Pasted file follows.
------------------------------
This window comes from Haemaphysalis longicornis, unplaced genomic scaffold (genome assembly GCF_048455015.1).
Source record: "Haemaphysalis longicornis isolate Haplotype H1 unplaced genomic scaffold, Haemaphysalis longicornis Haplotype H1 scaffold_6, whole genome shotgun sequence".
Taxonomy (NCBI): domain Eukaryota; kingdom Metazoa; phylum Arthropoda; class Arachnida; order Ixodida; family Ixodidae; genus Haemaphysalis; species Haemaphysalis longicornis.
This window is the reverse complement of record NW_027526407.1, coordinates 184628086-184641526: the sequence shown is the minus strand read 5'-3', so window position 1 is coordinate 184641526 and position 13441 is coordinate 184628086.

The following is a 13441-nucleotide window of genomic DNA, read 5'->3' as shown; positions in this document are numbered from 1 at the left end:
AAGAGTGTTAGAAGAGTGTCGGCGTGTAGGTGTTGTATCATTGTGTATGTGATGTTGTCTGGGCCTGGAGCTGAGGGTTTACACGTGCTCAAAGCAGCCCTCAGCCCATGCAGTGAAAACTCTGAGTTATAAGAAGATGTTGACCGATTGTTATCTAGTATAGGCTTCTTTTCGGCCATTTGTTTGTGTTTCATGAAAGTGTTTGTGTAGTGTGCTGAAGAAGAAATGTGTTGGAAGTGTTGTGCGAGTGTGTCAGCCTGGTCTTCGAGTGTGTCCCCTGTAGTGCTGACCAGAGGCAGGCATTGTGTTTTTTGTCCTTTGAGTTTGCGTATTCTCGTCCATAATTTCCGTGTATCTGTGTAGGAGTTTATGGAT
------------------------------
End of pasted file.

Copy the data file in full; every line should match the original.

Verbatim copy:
This window comes from Haemaphysalis longicornis, unplaced genomic scaffold (genome assembly GCF_048455015.1).
Source record: "Haemaphysalis longicornis isolate Haplotype H1 unplaced genomic scaffold, Haemaphysalis longicornis Haplotype H1 scaffold_6, whole genome shotgun sequence".
Taxonomy (NCBI): domain Eukaryota; kingdom Metazoa; phylum Arthropoda; class Arachnida; order Ixodida; family Ixodidae; genus Haemaphysalis; species Haemaphysalis longicornis.
This window is the reverse complement of record NW_027526407.1, coordinates 184628086-184641526: the sequence shown is the minus strand read 5'-3', so window position 1 is coordinate 184641526 and position 13441 is coordinate 184628086.

The following is a 13441-nucleotide window of genomic DNA, read 5'->3' as shown; positions in this document are numbered from 1 at the left end:
AAGAGTGTTAGAAGAGTGTCGGCGTGTAGGTGTTGTATCATTGTGTATGTGATGTTGTCTGGGCCTGGAGCTGAGGGTTTACACGTGCTCAAAGCAGCCCTCAGCCCATGCAGTGAAAACTCTGAGTTATAAGAAGATGTTGACCGATTGTTATCTAGTATAGGCTTCTTTTCGGCCATTTGTTTGTGTTTCATGAAAGTGTTTGTGTAGTGTGCTGAAGAAGAAATGTGTTGGAAGTGTTGTGCGAGTGTGTCAGCCTGGTCTTCGAGTGTGTCCCCTGTAGTGCTGACCAGAGGCAGGCATTGTGTTTTTTGTCCTTTGAGTTTGCGTATTCTCGTCCATAATTTCCGTGTATCTGTGTAGGAGTTTATGGAT